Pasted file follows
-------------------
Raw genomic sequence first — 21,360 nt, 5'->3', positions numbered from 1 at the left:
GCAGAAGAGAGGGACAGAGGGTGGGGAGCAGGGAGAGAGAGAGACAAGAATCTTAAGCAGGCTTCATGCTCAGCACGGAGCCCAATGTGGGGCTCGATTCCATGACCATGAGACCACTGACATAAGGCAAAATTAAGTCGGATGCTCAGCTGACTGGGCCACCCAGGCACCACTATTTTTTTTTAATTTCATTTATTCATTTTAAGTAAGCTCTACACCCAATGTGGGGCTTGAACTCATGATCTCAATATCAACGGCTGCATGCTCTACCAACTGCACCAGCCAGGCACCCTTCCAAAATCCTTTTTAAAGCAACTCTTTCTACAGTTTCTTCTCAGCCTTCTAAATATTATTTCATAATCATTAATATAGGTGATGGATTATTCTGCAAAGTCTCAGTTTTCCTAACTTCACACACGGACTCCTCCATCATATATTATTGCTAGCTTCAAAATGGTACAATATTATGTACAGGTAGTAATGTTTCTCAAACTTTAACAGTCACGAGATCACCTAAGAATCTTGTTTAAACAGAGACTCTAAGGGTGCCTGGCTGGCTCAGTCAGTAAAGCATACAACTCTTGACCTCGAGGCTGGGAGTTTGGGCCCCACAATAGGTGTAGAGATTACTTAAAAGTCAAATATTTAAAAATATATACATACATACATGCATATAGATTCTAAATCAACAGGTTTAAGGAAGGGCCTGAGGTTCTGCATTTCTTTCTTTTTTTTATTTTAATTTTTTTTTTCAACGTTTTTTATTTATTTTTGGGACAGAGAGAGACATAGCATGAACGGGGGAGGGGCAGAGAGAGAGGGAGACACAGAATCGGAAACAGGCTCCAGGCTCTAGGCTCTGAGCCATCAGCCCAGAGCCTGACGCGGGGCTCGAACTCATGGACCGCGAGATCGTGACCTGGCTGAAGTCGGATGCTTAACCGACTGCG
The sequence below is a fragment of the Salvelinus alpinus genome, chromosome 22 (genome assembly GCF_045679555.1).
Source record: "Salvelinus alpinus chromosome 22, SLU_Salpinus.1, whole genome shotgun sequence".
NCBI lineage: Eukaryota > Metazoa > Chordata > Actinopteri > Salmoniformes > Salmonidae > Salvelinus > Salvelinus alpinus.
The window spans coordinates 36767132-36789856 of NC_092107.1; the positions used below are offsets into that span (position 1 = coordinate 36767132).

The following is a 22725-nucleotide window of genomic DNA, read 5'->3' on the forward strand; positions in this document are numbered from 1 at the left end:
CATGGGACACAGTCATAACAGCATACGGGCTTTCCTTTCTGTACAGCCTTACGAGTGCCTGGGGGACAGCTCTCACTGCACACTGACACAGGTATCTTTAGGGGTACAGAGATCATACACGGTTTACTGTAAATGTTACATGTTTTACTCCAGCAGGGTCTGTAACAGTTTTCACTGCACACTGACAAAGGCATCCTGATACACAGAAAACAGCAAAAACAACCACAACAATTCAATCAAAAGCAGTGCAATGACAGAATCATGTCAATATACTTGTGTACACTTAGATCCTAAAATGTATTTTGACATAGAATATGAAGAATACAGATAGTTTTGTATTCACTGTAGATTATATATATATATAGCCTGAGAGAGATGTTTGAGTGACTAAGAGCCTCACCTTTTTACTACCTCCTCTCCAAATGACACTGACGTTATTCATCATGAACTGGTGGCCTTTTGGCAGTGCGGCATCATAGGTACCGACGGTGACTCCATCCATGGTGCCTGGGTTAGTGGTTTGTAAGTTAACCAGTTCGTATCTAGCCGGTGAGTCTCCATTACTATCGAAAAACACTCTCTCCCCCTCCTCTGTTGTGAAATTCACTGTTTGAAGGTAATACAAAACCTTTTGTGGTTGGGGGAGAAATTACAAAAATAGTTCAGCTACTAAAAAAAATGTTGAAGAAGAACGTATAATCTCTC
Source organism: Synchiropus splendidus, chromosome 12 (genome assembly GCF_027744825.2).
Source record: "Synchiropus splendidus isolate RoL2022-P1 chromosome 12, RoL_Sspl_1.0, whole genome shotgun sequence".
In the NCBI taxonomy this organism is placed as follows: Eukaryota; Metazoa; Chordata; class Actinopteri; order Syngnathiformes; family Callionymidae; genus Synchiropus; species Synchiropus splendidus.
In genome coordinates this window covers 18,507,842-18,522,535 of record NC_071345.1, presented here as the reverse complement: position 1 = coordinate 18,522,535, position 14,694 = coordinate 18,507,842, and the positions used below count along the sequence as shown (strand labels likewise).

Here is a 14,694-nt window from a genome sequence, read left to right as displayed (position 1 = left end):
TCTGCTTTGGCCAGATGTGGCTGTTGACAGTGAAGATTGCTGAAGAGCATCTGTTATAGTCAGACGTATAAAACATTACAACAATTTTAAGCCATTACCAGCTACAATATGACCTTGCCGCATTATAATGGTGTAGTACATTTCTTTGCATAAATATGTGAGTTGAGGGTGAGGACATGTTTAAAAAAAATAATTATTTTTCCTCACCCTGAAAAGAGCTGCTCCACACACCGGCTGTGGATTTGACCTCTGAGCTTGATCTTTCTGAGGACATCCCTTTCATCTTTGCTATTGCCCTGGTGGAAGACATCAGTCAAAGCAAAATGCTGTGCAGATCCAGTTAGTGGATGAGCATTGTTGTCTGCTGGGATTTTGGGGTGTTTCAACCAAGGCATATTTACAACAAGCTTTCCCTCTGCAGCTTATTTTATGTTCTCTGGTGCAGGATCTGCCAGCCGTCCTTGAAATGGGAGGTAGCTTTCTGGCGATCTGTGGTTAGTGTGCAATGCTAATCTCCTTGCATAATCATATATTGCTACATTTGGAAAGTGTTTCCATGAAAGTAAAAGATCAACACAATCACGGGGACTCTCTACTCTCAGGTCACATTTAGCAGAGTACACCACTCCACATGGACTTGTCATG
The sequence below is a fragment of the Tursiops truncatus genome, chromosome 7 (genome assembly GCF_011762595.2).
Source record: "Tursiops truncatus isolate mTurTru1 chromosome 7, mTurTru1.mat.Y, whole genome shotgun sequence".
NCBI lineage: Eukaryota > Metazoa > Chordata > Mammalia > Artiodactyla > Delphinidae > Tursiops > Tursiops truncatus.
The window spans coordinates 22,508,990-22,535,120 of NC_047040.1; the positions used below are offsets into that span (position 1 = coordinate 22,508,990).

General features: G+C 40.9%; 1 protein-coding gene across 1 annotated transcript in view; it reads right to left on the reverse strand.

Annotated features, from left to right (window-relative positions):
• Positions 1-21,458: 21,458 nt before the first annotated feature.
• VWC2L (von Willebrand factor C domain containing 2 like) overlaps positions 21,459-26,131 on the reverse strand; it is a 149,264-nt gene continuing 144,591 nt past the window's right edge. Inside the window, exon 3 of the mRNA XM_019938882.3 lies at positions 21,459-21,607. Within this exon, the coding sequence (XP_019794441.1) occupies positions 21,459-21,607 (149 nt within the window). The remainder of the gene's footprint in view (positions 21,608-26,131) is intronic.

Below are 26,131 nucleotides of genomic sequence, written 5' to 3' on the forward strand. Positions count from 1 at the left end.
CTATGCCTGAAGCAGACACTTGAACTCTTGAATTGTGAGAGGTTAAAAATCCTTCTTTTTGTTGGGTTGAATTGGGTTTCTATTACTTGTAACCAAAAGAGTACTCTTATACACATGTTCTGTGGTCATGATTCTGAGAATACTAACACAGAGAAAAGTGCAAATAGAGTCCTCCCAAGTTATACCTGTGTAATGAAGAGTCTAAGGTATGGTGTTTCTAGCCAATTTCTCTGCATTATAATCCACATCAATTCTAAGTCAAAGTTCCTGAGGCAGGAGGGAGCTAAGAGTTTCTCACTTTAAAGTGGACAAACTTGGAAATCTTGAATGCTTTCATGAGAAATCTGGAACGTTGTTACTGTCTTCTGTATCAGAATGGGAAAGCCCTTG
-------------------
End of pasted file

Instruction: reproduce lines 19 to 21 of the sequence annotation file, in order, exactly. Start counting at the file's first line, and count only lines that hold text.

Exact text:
General features: G+C 40.9%; 1 protein-coding gene across 1 annotated transcript in view; it reads right to left on the reverse strand.

Annotated features, from left to right (window-relative positions):
• Positions 1-21,458: 21,458 nt before the first annotated feature.